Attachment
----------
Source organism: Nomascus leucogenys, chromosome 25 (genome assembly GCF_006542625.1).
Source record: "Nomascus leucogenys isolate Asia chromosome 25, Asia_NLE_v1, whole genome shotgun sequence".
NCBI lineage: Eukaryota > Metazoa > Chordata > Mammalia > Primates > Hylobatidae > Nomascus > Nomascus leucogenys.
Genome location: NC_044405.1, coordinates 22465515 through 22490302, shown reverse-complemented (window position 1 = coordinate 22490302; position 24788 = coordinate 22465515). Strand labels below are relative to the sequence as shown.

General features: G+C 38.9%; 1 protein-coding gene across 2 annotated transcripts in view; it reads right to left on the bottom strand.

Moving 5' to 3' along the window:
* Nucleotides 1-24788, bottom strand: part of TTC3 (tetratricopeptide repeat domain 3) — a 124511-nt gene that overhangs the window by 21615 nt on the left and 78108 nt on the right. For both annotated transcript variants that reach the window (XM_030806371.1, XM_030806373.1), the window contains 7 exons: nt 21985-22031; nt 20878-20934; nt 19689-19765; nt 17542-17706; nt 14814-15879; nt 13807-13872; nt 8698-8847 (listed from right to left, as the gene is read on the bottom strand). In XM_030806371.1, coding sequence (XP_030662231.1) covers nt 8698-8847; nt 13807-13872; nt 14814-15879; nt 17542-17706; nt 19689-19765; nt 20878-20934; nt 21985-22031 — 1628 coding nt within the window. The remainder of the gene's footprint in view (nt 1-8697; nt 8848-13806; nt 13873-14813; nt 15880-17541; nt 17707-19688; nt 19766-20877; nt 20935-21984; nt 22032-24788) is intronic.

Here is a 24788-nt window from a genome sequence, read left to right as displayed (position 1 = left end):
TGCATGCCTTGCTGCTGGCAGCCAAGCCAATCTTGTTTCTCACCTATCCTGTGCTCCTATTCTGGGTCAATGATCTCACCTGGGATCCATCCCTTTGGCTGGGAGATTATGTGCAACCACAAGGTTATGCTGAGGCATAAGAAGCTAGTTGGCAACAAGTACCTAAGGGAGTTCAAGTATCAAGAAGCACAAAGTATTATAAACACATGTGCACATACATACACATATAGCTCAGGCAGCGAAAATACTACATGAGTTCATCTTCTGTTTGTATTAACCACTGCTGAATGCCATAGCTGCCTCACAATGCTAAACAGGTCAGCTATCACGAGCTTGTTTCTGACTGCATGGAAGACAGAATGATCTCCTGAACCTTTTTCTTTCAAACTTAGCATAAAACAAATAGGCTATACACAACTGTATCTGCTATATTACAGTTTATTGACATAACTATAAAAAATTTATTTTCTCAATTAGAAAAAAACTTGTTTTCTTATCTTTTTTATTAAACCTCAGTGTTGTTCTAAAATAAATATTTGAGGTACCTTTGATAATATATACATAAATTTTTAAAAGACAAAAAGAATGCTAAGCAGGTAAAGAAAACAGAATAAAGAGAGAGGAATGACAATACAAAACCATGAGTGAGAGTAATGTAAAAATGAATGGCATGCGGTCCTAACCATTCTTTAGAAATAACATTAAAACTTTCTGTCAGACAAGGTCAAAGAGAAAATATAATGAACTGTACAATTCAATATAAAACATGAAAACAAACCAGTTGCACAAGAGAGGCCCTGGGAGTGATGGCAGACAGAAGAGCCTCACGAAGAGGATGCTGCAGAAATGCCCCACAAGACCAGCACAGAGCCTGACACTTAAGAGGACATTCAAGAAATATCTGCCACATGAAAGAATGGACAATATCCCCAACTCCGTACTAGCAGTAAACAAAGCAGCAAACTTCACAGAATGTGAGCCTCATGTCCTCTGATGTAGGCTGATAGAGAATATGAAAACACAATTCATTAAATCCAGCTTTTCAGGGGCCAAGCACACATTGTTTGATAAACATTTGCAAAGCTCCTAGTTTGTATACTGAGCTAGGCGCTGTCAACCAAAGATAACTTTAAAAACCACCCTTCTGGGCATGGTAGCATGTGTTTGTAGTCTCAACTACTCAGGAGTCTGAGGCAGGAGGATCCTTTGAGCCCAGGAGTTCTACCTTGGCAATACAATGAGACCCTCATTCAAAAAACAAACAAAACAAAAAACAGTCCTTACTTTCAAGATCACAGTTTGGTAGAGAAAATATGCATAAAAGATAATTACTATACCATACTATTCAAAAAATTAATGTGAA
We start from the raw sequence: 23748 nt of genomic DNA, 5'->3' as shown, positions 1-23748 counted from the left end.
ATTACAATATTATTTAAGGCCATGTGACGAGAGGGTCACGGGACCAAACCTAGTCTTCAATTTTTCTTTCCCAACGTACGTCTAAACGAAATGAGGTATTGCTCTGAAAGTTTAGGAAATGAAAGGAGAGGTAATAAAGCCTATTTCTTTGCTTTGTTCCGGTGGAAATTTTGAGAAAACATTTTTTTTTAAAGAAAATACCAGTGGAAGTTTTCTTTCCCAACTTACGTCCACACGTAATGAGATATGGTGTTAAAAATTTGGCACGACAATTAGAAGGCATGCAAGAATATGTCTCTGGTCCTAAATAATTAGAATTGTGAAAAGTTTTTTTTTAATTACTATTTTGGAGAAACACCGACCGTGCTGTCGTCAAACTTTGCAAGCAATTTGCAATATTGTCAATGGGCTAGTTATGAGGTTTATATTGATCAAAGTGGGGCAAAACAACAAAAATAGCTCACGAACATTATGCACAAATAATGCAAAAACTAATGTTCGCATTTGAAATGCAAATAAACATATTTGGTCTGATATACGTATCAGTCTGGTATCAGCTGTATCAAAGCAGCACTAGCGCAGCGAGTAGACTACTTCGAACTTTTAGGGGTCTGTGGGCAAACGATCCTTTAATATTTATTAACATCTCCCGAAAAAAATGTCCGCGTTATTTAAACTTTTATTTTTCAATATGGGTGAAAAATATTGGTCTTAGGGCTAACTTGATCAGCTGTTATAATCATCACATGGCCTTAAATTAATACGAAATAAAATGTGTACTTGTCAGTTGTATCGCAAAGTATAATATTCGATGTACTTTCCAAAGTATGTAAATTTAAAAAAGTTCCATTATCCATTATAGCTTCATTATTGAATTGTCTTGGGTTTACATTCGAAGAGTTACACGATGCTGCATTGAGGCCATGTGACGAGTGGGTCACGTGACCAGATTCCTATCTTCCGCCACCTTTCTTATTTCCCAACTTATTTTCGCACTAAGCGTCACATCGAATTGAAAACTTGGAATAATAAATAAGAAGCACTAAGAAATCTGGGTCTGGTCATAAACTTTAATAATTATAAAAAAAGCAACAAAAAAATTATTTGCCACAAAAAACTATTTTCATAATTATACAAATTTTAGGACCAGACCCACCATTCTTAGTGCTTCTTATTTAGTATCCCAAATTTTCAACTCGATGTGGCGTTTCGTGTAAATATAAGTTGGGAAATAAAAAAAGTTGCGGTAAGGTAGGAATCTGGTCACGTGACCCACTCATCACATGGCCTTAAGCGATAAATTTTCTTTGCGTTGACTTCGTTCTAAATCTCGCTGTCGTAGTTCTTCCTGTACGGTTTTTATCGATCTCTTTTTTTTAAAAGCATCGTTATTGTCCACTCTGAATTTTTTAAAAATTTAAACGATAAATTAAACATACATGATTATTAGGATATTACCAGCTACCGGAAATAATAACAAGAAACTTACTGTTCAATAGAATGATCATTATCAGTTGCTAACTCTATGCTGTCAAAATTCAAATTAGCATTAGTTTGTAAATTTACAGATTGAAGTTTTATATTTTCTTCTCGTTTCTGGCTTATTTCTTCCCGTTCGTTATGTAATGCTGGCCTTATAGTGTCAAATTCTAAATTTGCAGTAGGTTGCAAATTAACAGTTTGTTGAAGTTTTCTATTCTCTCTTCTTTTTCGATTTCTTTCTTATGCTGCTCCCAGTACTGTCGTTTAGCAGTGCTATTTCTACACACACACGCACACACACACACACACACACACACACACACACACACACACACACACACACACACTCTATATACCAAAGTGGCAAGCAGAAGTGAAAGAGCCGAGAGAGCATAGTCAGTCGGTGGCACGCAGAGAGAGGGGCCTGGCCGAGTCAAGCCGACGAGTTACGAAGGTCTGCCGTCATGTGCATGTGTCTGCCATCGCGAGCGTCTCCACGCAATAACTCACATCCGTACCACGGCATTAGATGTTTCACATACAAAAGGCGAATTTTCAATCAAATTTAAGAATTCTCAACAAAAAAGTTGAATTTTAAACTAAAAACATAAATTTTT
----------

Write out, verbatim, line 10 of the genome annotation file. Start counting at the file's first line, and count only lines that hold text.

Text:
We start from the raw sequence: 23748 nt of genomic DNA, 5'->3' as shown, positions 1-23748 counted from the left end.